I was in Detroit last weekend participating in Art X Detroit, a five-day festival of art, music, dance and discussion.
Fortunately, I squeezed-in a Saturday morning photo stroll of the city's downtown, taking stock of the wealth of buildings that remain despite Detroit's well-recorded decades of decay, demolition and disinvestment. The city has a fine collection of vintage downtown architecture, much of which can hold its own against any Chicago or New York has to offer. And while many sit vacant, scores are being reused, bringing life and vitality to the city's core. The above six-story building, completed in 1891, is a former conservatory of music and is among the first generation of tall buildings on Woodward Avenue. And it's still impressive after 120 years.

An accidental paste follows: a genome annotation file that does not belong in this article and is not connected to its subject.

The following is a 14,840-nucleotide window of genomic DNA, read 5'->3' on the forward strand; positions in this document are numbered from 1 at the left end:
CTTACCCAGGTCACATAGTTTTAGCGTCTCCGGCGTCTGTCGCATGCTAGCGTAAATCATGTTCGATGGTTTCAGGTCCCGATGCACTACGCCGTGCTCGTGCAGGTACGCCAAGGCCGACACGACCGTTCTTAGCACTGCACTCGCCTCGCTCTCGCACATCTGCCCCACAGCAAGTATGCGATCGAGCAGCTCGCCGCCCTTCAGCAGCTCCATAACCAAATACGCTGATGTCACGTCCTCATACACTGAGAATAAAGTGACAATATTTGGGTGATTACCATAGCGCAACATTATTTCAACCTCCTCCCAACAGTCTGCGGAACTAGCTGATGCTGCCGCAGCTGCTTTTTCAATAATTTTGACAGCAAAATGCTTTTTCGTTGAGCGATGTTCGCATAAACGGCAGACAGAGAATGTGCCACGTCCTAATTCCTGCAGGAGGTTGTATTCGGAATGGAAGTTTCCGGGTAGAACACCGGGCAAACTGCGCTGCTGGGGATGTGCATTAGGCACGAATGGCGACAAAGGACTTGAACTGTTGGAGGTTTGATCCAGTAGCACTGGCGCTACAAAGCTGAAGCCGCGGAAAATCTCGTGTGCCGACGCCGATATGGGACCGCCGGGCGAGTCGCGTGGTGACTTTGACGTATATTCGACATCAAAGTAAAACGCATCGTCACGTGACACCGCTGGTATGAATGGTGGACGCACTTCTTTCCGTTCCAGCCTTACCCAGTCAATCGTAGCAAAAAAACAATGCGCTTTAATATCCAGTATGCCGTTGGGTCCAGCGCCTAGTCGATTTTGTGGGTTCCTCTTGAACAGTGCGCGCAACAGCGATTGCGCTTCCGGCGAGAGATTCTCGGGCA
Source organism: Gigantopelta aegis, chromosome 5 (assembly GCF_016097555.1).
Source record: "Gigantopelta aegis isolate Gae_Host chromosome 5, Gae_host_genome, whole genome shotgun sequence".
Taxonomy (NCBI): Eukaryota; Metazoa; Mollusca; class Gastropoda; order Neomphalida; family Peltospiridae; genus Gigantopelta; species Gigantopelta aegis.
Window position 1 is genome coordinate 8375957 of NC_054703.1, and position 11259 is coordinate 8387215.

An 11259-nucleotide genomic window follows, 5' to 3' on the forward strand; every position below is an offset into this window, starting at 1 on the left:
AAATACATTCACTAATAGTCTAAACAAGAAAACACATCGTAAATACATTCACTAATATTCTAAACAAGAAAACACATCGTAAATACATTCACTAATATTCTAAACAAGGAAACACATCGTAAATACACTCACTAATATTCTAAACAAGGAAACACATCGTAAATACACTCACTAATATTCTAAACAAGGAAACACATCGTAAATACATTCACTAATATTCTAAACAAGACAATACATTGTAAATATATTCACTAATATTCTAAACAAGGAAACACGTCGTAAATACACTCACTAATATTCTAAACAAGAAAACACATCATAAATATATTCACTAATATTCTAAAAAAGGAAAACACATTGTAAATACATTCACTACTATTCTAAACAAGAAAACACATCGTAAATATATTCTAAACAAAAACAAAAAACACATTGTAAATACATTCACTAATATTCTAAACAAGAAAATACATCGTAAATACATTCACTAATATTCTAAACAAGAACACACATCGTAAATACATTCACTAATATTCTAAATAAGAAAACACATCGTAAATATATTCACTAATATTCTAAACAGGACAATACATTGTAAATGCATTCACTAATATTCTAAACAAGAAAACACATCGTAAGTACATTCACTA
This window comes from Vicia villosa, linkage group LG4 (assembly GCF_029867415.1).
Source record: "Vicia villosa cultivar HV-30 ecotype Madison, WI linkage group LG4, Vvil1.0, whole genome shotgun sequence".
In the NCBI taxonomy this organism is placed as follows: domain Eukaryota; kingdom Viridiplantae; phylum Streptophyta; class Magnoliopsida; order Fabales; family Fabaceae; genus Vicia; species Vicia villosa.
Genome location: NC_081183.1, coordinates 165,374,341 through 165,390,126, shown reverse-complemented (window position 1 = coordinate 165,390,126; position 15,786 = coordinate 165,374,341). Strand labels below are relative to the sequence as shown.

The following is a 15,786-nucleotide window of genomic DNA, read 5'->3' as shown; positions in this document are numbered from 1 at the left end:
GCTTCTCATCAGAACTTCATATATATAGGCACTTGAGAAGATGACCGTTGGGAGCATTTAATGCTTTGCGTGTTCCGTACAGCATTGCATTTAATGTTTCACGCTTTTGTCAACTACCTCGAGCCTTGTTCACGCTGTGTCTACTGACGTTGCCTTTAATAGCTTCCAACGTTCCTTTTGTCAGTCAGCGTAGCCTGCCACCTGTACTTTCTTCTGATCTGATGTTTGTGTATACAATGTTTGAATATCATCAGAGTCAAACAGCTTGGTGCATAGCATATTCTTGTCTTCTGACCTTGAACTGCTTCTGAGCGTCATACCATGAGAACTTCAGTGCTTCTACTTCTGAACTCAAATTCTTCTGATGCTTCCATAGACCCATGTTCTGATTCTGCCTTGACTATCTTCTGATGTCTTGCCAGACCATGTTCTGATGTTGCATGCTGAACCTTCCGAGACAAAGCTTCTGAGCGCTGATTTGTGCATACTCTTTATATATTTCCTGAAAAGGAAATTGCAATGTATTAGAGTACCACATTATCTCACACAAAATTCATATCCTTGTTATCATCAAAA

And look out below: The shuttered National Theatre, built in 1911 and is the only theater designed by the famed architect Albert Kahn.